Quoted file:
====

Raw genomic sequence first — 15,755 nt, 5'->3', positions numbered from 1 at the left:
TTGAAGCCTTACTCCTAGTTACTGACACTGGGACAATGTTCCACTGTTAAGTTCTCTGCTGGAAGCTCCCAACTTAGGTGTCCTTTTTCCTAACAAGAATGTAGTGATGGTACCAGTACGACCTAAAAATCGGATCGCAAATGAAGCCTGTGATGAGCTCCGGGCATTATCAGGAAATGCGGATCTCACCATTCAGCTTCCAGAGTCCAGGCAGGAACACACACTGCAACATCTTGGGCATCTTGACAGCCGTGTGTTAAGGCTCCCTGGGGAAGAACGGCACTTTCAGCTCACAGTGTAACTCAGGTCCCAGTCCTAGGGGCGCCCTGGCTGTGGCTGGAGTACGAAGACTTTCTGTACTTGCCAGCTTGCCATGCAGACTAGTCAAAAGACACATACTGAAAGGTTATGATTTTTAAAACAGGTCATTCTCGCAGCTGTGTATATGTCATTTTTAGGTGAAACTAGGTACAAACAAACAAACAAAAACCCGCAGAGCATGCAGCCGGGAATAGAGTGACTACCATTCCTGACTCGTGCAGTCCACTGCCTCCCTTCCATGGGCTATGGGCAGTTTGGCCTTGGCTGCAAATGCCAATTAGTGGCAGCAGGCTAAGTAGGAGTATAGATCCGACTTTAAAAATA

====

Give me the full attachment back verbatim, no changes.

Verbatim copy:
Raw genomic sequence first — 15,755 nt, 5'->3', positions numbered from 1 at the left:
TTGAAGCCTTACTCCTAGTTACTGACACTGGGACAATGTTCCACTGTTAAGTTCTCTGCTGGAAGCTCCCAACTTAGGTGTCCTTTTTCCTAACAAGAATGTAGTGATGGTACCAGTACGACCTAAAAATCGGATCGCAAATGAAGCCTGTGATGAGCTCCGGGCATTATCAGGAAATGCGGATCTCACCATTCAGCTTCCAGAGTCCAGGCAGGAACACACACTGCAACATCTTGGGCATCTTGACAGCCGTGTGTTAAGGCTCCCTGGGGAAGAACGGCACTTTCAGCTCACAGTGTAACTCAGGTCCCAGTCCTAGGGGCGCCCTGGCTGTGGCTGGAGTACGAAGACTTTCTGTACTTGCCAGCTTGCCATGCAGACTAGTCAAAAGACACATACTGAAAGGTTATGATTTTTAAAACAGGTCATTCTCGCAGCTGTGTATATGTCATTTTTAGGTGAAACTAGGTACAAACAAACAAACAAAAACCCGCAGAGCATGCAGCCGGGAATAGAGTGACTACCATTCCTGACTCGTGCAGTCCACTGCCTCCCTTCCATGGGCTATGGGCAGTTTGGCCTTGGCTGCAAATGCCAATTAGTGGCAGCAGGCTAAGTAGGAGTATAGATCCGACTTTAAAAATA